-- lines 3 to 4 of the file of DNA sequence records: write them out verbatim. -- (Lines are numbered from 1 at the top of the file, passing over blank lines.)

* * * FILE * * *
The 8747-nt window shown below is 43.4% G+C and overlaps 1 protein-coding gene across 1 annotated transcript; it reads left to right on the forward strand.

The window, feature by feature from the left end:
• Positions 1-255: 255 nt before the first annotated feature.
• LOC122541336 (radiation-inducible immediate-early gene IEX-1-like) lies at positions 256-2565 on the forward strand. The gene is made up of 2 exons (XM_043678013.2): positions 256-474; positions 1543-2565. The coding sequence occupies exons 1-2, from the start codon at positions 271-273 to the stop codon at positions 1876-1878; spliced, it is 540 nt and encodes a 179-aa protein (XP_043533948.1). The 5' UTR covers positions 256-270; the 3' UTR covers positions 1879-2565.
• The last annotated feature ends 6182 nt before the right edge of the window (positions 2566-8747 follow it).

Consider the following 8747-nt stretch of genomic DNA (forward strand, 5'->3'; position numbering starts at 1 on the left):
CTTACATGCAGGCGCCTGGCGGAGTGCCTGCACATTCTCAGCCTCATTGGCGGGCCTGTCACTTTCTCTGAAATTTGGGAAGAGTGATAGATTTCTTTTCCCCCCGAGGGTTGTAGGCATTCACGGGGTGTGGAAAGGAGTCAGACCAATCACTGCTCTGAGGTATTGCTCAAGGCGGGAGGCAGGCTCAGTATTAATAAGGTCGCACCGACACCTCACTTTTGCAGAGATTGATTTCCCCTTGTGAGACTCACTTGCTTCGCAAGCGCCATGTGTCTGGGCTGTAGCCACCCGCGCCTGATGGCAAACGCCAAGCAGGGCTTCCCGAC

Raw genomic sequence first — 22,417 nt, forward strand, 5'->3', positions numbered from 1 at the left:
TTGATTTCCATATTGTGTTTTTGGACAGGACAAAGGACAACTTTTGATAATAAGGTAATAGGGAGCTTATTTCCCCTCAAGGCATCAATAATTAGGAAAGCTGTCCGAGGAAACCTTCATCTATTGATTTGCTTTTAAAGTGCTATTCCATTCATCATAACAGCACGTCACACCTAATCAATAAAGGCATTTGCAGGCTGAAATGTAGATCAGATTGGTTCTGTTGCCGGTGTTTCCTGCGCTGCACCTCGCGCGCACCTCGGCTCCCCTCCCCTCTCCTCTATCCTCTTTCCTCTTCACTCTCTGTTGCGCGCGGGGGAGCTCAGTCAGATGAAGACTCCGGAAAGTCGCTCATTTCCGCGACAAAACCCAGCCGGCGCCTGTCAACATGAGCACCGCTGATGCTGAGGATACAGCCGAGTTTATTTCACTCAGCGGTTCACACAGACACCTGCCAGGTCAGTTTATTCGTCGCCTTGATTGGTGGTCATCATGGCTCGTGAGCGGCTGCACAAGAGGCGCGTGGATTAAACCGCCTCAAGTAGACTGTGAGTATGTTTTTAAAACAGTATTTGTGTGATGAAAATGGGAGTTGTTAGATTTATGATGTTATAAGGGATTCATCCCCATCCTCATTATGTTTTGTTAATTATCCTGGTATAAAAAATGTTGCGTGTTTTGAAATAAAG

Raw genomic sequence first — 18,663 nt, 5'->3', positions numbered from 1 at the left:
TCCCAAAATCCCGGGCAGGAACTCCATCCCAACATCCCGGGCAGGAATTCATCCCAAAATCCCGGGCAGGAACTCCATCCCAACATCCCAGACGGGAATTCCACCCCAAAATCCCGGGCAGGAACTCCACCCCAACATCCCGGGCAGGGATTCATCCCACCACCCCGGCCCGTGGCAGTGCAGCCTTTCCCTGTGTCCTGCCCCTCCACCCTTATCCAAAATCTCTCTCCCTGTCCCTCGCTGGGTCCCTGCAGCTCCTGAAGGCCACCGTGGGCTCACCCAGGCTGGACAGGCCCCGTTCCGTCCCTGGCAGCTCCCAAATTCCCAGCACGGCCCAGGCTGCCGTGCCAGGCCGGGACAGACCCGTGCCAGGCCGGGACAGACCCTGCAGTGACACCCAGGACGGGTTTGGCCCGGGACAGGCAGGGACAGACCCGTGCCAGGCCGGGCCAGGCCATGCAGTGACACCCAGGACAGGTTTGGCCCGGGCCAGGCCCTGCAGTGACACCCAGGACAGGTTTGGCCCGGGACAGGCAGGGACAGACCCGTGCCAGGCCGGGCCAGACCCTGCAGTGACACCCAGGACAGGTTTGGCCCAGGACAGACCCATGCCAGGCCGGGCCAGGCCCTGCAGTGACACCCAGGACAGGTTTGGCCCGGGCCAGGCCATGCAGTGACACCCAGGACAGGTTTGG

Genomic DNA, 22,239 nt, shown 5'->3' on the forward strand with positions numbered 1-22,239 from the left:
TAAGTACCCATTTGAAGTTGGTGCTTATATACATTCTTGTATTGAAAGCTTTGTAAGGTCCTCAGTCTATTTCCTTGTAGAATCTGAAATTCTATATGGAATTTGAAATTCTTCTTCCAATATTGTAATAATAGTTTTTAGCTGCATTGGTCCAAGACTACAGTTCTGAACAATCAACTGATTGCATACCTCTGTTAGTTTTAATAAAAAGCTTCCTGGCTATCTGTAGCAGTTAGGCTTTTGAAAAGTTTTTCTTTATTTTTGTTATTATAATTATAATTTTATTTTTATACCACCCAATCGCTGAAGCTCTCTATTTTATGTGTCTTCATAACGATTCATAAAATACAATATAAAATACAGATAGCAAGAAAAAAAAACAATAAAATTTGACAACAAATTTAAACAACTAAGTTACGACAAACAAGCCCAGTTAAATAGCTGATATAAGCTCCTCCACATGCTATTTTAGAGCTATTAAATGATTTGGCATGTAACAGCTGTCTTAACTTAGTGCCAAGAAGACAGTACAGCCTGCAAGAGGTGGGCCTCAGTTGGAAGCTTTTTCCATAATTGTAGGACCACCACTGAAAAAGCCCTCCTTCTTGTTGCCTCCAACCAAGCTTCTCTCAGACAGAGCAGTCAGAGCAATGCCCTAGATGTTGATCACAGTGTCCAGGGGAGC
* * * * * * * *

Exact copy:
• Positions 1-255: 255 nt before the first annotated feature.
• LOC122541336 (radiation-inducible immediate-early gene IEX-1-like) lies at positions 256-2565 on the forward strand. The gene is made up of 2 exons (XM_043678013.2): positions 256-474; positions 1543-2565. The coding sequence occupies exons 1-2, from the start codon at positions 271-273 to the stop codon at positions 1876-1878; spliced, it is 540 nt and encodes a 179-aa protein (XP_043533948.1). The 5' UTR covers positions 256-270; the 3' UTR covers positions 1879-2565.